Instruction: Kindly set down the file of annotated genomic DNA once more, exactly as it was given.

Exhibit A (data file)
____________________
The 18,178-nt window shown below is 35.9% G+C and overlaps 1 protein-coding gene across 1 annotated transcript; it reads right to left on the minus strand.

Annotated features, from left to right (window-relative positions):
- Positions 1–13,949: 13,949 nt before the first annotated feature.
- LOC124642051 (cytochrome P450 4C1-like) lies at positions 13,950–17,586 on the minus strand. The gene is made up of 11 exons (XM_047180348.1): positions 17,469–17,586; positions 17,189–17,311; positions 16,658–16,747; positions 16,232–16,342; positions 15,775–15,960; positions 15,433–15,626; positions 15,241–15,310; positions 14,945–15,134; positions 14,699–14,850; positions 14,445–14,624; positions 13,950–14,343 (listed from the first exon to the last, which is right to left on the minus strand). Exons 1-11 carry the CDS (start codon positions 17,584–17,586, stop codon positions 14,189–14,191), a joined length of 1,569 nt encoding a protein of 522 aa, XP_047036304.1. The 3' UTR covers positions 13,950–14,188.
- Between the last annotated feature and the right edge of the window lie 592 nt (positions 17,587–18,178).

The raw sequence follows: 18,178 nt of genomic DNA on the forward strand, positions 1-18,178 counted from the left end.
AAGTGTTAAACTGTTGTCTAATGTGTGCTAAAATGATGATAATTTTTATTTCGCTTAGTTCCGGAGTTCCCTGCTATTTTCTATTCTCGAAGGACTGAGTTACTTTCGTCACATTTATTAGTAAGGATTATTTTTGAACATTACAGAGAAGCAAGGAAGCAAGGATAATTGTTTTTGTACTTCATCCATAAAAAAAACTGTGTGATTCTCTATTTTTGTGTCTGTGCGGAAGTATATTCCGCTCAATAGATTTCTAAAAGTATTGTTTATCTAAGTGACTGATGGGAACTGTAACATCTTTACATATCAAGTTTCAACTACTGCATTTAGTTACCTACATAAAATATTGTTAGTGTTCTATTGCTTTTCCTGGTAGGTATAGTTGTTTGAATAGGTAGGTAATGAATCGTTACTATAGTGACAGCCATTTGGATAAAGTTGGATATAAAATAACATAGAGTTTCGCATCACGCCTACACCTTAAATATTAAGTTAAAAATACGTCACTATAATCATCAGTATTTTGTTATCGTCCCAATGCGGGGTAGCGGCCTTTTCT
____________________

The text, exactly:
The 18,178-nt window shown below is 35.9% G+C and overlaps 1 protein-coding gene across 1 annotated transcript; it reads right to left on the minus strand.

Annotated features, from left to right (window-relative positions):
- Positions 1–13,949: 13,949 nt before the first annotated feature.
- LOC124642051 (cytochrome P450 4C1-like) lies at positions 13,950–17,586 on the minus strand. The gene is made up of 11 exons (XM_047180348.1): positions 17,469–17,586; positions 17,189–17,311; positions 16,658–16,747; positions 16,232–16,342; positions 15,775–15,960; positions 15,433–15,626; positions 15,241–15,310; positions 14,945–15,134; positions 14,699–14,850; positions 14,445–14,624; positions 13,950–14,343 (listed from the first exon to the last, which is right to left on the minus strand). Exons 1-11 carry the CDS (start codon positions 17,584–17,586, stop codon positions 14,189–14,191), a joined length of 1,569 nt encoding a protein of 522 aa, XP_047036304.1. The 3' UTR covers positions 13,950–14,188.
- Between the last annotated feature and the right edge of the window lie 592 nt (positions 17,587–18,178).

The raw sequence follows: 18,178 nt of genomic DNA on the forward strand, positions 1-18,178 counted from the left end.
AAGTGTTAAACTGTTGTCTAATGTGTGCTAAAATGATGATAATTTTTATTTCGCTTAGTTCCGGAGTTCCCTGCTATTTTCTATTCTCGAAGGACTGAGTTACTTTCGTCACATTTATTAGTAAGGATTATTTTTGAACATTACAGAGAAGCAAGGAAGCAAGGATAATTGTTTTTGTACTTCATCCATAAAAAAAACTGTGTGATTCTCTATTTTTGTGTCTGTGCGGAAGTATATTCCGCTCAATAGATTTCTAAAAGTATTGTTTATCTAAGTGACTGATGGGAACTGTAACATCTTTACATATCAAGTTTCAACTACTGCATTTAGTTACCTACATAAAATATTGTTAGTGTTCTATTGCTTTTCCTGGTAGGTATAGTTGTTTGAATAGGTAGGTAATGAATCGTTACTATAGTGACAGCCATTTGGATAAAGTTGGATATAAAATAACATAGAGTTTCGCATCACGCCTACACCTTAAATATTAAGTTAAAAATACGTCACTATAATCATCAGTATTTTGTTATCGTCCCAATGCGGGGTAGCGGCCTTTTCT